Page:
Respect for Clients (Tone from the Top)
Clients come in all shapes, sizes and styles. Some are more demanding than others, some are more disorganized, etc. Some are extremely profitable and some may not be profitable (at least on paper) at all. What they share in common is that they deserve respect. This respect is set by the attitude that the top management displays. The partner who, however innocently, disparages a client is beginning the process that will result in loss of said client. Moreover, a lack of respect for a client in front of staff will result in a bottom-up perception of the client as less worthy than another for attention. Beyond the obvious consideration that all clients contribute to an accounting firm’s payroll (thus affecting us all), a diminished view of a client will ultimately produce inferior work, unresponsive behavior or worse for the engagement. Repeat after me: respect your clients.
If they don’t deserve your respect, then they deserve your attention (hint: client contact).
A Client Is a Client (The Dollar Threshold Debunked)
Obviously, the larger the client the more attention they typically receive. But that should not be so all-encompassing that it is to the detriment of the smallest client. Whenever client contact campaigns are initiated, we tend to delineate clients, opting for those over a dollar threshold of business ($5,000 seems to be a number we are obsessed with in the industry). However, the clients that fall under this amount typically make up a sizeable amount of business for many firms. Individually they are small, but en masse they are a force to be reckoned with. Beyond the revenues they generate, the goodwill factor has no boundaries. If they are satisfied with their service, they are often a great referral source and eclipse any advertising dollars you could spend in the community.
And often it is easier to maintain a long-term relationship with the small client. Example: the engagement team is very tight with the Executive Director of a large nonprofit client and performs the work (for a large fee) for years. Suddenly, the board of directors terminates the Executive Director and puts the work out to bid. The current firm loses the bid. With the small, individual client the path to maintaining a long-term relationship is much simpler: do good work, schedule client contact, treat with respect, etc.
And for further discussion in the example, did we formalize a contact plan with the large client during our years of service? The bigger client does deserve more attention, but that contact should be well thought out and dispersed, in order to reach all of the necessary client contacts. If we had, we might have more allies on the board of directors (since they would have been among our scheduled contacts) and still be doing the work.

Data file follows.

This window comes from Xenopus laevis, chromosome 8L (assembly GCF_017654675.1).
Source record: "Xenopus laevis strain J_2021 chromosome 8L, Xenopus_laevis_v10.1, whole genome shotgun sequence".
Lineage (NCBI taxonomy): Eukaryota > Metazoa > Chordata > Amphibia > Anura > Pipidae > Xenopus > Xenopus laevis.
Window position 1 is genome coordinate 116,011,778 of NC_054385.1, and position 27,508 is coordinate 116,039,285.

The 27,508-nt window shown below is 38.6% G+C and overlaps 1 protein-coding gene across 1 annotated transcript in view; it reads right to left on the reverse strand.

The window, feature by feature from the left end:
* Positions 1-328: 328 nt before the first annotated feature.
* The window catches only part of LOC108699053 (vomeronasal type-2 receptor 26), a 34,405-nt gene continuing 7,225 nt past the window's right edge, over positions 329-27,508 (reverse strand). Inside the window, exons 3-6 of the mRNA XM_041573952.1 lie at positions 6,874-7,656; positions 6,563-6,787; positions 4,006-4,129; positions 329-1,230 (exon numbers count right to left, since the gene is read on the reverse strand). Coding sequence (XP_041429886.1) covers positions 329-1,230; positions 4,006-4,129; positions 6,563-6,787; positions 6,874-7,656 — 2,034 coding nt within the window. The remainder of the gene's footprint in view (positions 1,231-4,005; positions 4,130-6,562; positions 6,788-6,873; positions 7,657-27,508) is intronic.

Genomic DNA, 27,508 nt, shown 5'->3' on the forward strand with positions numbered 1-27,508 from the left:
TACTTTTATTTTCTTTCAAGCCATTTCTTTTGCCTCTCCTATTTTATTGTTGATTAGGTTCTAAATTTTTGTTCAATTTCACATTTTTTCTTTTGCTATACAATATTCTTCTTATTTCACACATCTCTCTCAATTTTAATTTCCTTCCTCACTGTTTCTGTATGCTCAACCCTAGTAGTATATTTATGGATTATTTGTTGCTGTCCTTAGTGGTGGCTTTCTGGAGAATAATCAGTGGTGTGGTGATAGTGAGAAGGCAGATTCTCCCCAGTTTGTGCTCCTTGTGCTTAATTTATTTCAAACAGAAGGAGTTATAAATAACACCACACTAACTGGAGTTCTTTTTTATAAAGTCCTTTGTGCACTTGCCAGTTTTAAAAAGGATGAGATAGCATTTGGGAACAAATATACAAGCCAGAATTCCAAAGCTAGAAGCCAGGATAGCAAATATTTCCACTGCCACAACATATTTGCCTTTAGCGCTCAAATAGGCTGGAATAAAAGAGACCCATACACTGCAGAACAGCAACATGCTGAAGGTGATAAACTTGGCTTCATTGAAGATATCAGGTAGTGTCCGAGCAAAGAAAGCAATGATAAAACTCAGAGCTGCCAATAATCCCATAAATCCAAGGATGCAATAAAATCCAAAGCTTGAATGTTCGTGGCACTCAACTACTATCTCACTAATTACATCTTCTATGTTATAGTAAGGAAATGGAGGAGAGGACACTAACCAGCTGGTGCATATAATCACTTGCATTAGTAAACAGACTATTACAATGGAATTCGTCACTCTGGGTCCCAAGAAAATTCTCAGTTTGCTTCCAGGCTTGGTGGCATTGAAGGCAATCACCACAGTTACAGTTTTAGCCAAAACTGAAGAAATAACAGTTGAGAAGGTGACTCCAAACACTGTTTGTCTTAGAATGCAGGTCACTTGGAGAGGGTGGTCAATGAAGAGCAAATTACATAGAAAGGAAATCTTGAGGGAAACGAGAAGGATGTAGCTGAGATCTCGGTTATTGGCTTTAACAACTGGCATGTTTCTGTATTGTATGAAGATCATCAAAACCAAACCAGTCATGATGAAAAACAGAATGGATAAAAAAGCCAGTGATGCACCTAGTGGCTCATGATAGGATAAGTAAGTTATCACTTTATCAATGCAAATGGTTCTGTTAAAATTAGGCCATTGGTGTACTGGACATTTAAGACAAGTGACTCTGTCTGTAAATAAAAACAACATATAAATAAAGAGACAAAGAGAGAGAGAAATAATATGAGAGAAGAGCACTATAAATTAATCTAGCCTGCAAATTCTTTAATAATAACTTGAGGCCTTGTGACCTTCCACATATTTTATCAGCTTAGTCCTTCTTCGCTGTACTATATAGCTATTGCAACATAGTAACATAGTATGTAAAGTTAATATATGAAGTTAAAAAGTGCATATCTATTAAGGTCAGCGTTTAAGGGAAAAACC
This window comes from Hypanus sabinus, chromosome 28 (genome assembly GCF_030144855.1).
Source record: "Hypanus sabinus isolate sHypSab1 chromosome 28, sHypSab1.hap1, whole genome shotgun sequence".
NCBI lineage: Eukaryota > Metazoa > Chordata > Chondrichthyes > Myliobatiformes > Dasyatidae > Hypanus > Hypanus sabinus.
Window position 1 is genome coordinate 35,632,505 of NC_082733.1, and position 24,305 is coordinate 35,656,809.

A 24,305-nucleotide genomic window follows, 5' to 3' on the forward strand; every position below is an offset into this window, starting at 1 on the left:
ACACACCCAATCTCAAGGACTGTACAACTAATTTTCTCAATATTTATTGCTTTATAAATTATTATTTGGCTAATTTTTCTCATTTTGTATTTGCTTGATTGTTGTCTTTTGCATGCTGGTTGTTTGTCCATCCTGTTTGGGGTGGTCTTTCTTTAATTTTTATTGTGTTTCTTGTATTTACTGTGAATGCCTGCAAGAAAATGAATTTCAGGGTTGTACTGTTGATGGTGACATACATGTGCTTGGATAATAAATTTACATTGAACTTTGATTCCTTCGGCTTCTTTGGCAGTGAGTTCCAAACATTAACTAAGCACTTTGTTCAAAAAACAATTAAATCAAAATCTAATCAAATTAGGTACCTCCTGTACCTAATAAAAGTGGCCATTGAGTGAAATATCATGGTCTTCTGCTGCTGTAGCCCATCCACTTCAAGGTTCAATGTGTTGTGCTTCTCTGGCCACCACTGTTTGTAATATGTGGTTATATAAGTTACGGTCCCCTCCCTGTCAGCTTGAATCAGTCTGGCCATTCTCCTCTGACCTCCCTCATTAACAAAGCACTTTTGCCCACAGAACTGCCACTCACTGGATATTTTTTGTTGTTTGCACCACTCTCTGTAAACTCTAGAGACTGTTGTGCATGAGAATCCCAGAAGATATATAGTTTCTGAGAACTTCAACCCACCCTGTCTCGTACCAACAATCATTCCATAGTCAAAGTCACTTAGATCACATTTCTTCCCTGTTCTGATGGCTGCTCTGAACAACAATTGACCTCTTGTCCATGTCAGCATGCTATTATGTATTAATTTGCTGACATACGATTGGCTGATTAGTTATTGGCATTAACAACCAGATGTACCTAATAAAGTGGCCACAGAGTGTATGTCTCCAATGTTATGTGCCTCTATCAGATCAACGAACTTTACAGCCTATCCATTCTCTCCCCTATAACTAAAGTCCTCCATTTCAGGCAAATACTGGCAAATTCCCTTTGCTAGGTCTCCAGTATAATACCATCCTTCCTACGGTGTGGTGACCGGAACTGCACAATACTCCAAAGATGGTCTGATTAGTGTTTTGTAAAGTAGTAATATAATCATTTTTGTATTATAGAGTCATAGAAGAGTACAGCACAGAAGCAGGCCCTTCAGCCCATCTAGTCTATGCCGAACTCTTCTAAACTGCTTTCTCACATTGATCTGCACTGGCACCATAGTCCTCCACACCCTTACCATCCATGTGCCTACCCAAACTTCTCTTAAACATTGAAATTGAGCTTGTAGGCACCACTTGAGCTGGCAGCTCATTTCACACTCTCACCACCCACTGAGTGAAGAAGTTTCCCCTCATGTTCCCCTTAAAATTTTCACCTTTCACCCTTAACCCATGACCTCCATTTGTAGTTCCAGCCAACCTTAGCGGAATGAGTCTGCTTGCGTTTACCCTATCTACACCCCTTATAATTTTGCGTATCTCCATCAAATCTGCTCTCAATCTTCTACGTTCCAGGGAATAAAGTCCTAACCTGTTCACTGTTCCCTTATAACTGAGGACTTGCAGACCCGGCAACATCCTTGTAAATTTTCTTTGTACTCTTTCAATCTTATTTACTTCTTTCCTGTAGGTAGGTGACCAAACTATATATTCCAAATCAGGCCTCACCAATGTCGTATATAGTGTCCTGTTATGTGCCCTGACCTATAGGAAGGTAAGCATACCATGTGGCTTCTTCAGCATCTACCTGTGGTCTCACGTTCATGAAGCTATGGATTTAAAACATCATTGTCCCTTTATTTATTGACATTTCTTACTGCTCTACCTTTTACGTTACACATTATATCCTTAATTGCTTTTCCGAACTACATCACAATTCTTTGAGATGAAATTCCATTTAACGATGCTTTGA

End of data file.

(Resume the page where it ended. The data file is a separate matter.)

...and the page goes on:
When you walk through a crowd in our modern times, you inevitably have someone carelessly walk into you because they are preoccupied with their cell phone screen. I have entertained the notion of making up t-shirts emblazoned at chest level with the slogan “Life’s Up Here” to send a message to the offenders. Similarly, residents of accounting firms cannot be so narrowly focused on our work that we ignore the lives of our clients always in motion outside of our offices. If our spirits cannot walk beyond our counting house, then it is essential that we use all other options available to us to maintain contact with all of our clients (great and small).
*Shamelessly borrowed from an episode of The Adventures of Rocky and Bullwinkle
About Craig Browning
Craig Browning is a past president of the Association for Accounting Marketing (AAM) and the director of marketing and personnel for KWC Certified Public Accountants headquartered in Alexandria, Virginia. Craig has been involved with AAM since 2006. During this time he has served as the initial chair of the Finance Committee and then as an advisor. He also has served as the board liaison to the Publications Committee and project lead for AAM's Social Media Toolkit project with the AICPA. Craig serves as a JA volunteer instructor in his (remote) home of Lexington, KY and won JA Volunteer of Year in that region for 2015 (while living in the DC Metro area). He is also a member of the Alexandria Chamber of Commerce Communications Committee.